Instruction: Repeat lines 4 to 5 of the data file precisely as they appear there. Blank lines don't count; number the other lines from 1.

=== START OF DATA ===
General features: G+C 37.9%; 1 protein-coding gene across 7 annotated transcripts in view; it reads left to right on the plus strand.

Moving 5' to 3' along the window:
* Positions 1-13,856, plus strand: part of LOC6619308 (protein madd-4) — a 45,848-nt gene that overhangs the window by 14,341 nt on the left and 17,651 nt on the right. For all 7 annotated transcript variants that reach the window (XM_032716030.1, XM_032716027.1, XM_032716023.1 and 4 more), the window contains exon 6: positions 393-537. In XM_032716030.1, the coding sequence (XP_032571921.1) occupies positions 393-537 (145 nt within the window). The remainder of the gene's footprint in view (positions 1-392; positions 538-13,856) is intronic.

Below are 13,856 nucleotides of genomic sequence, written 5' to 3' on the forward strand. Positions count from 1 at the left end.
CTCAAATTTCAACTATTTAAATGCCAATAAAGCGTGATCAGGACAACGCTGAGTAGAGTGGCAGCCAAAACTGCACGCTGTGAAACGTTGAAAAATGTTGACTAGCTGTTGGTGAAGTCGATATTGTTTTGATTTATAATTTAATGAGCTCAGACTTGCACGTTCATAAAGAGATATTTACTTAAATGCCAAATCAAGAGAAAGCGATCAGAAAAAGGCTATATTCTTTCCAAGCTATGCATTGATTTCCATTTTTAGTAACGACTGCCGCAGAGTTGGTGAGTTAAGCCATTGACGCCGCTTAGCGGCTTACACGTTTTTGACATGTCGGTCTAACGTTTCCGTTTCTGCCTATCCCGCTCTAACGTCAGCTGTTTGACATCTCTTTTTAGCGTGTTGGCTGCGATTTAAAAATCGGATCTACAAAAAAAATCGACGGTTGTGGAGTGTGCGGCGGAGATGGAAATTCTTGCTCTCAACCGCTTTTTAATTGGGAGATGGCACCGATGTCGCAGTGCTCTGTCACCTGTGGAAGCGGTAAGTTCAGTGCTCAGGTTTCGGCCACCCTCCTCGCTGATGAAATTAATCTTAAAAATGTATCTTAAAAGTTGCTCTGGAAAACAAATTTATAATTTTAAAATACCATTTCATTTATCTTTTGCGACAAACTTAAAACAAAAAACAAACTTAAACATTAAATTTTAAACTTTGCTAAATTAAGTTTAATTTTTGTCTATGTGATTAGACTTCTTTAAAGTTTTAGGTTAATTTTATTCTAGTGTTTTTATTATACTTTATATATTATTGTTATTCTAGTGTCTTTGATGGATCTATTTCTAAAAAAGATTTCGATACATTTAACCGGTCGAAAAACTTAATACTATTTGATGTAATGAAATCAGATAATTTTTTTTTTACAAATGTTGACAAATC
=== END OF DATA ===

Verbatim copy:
Below are 13,856 nucleotides of genomic sequence, written 5' to 3' on the forward strand. Positions count from 1 at the left end.
CTCAAATTTCAACTATTTAAATGCCAATAAAGCGTGATCAGGACAACGCTGAGTAGAGTGGCAGCCAAAACTGCACGCTGTGAAACGTTGAAAAATGTTGACTAGCTGTTGGTGAAGTCGATATTGTTTTGATTTATAATTTAATGAGCTCAGACTTGCACGTTCATAAAGAGATATTTACTTAAATGCCAAATCAAGAGAAAGCGATCAGAAAAAGGCTATATTCTTTCCAAGCTATGCATTGATTTCCATTTTTAGTAACGACTGCCGCAGAGTTGGTGAGTTAAGCCATTGACGCCGCTTAGCGGCTTACACGTTTTTGACATGTCGGTCTAACGTTTCCGTTTCTGCCTATCCCGCTCTAACGTCAGCTGTTTGACATCTCTTTTTAGCGTGTTGGCTGCGATTTAAAAATCGGATCTACAAAAAAAATCGACGGTTGTGGAGTGTGCGGCGGAGATGGAAATTCTTGCTCTCAACCGCTTTTTAATTGGGAGATGGCACCGATGTCGCAGTGCTCTGTCACCTGTGGAAGCGGTAAGTTCAGTGCTCAGGTTTCGGCCACCCTCCTCGCTGATGAAATTAATCTTAAAAATGTATCTTAAAAGTTGCTCTGGAAAACAAATTTATAATTTTAAAATACCATTTCATTTATCTTTTGCGACAAACTTAAAACAAAAAACAAACTTAAACATTAAATTTTAAACTTTGCTAAATTAAGTTTAATTTTTGTCTATGTGATTAGACTTCTTTAAAGTTTTAGGTTAATTTTATTCTAGTGTTTTTATTATACTTTATATATTATTGTTATTCTAGTGTCTTTGATGGATCTATTTCTAAAAAAGATTTCGATACATTTAACCGGTCGAAAAACTTAATACTATTTGATGTAATGAAATCAGATAATTTTTTTTTTACAAATGTTGACAAATC